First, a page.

print label.font()

    will end up with label.font being set to something other than the button's font. It will instead be set to ('TimesNewRomanPSMT', 15.0). In fact, the output is:

    ('.SFUI-Regular', 17.0)
    ('.SFUI-Regular', 15.0)
    ('TimesNewRomanPSMT', 15.0)

    Which is decidedly strange. It seems like it actually boils down to that '.SFUI-Regular' font name...it's being turned into 'TimesNewRomanPSMT', and the size comes across appropriately. If I directly assign a specific font, or the special '<system>' value for the font, it works as expected.

    Is this some new iOS13 font name that Pythonista doesn't handle properly? Admittedly this is a rare thing to do, setting one widget's font to equal another's...but I was expecting it to work, and it did under Pythonista3.2 and iOS12, and I think it was still working under Pyhtonista3.3 and iOS12.

    posted in Pythonista read more
  • shinyformica

    Sorry for the typos and things...I didn't really test what I posted, just copy pasted stuff from my own project and test code, and modified it to remove extra utilities and things that I wrote which are in other modules.

    Thanks to those who fixed those issues, glad it's working.

    The ViewHierarchy thing is a utility class I have which holds a bunch of tricks and things for helping with navigating the views in my projects. The actual definition of getUIViewController is:

    def getUIViewController(cls, view):
            import objc_util
            UIViewController = objc_util.ObjCClass('UIViewController')
            UIView = objc_util.ObjCClass('UIView')
            if isinstance(view,ui.View):
                viewobj = view.objc_instance
            elif isinstance(view,objc_util.ObjCInstance) and \
                viewobj = view
            elif isinstance(view,objc_util.ObjCInstance) and \
                viewobj = view
            viewResponder = viewobj.nextResponder()
                while not viewResponder.isKindOfClass_(UIViewController):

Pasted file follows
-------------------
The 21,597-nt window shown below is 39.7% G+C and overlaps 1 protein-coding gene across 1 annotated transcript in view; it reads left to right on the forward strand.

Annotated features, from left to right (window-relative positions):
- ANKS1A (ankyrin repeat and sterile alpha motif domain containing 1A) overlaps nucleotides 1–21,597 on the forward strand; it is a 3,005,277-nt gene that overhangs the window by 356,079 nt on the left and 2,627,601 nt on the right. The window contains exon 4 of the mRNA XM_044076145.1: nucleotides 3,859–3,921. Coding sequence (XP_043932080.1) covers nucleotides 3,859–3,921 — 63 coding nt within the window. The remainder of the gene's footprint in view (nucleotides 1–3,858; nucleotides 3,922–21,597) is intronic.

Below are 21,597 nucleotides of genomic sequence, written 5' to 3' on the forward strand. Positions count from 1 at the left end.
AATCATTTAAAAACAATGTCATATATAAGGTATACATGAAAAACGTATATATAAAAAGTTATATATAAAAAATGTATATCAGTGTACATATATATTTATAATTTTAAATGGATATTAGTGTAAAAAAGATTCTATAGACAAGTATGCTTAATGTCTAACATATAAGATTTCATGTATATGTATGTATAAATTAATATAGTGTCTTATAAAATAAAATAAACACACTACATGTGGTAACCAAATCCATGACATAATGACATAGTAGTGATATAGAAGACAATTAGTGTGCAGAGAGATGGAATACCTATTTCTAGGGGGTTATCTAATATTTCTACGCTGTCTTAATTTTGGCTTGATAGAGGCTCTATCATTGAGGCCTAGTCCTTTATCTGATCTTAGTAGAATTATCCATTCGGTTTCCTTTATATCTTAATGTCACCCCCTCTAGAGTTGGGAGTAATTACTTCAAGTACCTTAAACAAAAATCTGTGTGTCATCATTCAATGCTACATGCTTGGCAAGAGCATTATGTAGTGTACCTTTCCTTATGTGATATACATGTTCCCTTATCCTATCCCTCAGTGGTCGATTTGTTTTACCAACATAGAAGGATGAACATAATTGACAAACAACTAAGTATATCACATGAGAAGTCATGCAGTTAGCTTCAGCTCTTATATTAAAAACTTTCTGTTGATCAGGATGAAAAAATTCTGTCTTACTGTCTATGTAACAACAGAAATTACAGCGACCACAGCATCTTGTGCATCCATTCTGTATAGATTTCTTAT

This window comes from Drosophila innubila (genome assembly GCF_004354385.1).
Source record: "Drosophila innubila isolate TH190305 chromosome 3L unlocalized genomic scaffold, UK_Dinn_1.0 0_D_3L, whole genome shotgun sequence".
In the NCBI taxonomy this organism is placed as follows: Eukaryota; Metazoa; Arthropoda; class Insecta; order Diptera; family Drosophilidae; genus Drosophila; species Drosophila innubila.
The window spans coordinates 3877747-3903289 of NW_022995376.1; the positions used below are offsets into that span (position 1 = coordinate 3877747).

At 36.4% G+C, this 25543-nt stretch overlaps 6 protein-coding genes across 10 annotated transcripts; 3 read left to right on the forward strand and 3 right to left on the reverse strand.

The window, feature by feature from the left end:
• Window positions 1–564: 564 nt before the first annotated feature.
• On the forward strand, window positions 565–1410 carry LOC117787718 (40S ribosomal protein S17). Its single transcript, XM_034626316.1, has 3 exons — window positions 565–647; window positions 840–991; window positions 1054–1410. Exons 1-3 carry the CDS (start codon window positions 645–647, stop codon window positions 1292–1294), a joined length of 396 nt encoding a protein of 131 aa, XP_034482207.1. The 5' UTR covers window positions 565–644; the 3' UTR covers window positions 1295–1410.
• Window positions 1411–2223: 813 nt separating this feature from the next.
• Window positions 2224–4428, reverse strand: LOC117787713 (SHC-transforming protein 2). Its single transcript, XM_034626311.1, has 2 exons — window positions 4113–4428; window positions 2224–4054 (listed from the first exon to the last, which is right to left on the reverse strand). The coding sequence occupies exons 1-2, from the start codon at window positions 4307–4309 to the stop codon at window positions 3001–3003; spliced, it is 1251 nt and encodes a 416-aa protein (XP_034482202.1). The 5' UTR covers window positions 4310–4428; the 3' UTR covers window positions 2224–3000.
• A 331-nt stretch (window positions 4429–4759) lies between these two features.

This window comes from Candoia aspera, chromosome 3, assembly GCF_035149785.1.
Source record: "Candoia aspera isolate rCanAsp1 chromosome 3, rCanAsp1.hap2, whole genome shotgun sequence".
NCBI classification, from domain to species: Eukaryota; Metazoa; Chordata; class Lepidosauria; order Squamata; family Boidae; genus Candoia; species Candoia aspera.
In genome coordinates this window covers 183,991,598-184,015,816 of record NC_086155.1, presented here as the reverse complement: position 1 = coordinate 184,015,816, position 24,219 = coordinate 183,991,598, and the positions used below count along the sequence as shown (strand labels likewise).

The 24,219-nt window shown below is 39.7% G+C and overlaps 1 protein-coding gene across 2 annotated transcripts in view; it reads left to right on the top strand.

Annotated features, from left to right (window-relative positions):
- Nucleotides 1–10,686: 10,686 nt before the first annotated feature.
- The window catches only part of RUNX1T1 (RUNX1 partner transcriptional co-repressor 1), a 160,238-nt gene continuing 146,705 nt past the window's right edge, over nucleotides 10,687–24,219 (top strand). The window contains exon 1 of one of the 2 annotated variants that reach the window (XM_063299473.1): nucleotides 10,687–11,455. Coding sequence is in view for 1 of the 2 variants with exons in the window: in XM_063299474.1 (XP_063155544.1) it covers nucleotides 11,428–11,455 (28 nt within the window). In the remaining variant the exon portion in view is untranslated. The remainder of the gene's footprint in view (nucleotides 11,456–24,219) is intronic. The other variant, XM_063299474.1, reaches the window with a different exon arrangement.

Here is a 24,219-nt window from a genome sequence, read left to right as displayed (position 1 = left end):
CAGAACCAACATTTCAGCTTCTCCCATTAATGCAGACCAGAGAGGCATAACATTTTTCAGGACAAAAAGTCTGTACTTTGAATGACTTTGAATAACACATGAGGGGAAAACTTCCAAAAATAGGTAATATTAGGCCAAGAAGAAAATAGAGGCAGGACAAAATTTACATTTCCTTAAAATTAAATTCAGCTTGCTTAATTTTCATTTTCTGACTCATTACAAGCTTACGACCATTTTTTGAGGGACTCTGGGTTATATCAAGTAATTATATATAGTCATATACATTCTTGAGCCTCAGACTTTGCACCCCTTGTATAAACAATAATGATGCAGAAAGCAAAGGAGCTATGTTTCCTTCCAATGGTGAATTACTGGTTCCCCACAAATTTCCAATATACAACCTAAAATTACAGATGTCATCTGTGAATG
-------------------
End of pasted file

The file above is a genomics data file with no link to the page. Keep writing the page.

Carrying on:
viewResponder = viewResponder.nextResponder()
            except AttributeError:
                    return None
            return viewResponder

    which crawls the responder chain to find the view controller living above the one controlling the passed-in view, or the view controller if one was given. Anyway...looking at what @stephen posted...I think I should actually just be doing that instead.

    posted in Pythonista read more
  • shinyformica

    First, here's a newer version with some improvements which make it work better on iOS 13, and adds a callback which is called when the popover is presented:

    def adaptivePresentationStyleForPresentationController_(_self, _cmd,
        #### force the popover presentation style to stay as-is
        return -1 # UIModalPresentationNone
    def popoverDelegateCompletion(delegate):
        if delegate._popview is not None and delegate._bgcolor is not None:
            delegate._popview.background_color = delegate._bgcolor
        if delegate._completion is not None:
        delegate._popview = None
        delegate._presented_block = None
    def popoverPresentationControllerDidDismissPopover_(_self, _cmd, controller):
        import objc_util
        delegate = objc_util.ObjCInstance(_self)
    PopoverPresentationDelegate = objc_util.create_objc_class(
    def popover(sourceview, popview, presented=None, dismissed=None):
        """Create and display a popover modal view containing the given
        content view, with a little arrow pointing at the given source view.
        'presented' is called when the popover is first presented.
        'dismissed' will be called when the popover is dismissed."""
        def _closer(vc, delegate):
            #### return a function object which will dismiss the popover
            #### and restore the popview bg color, as well as call
            #### any completion function
            def _f():
            return _f
        #### find the view controller which is presenting the source view
        #### this is what the popover arrow will point at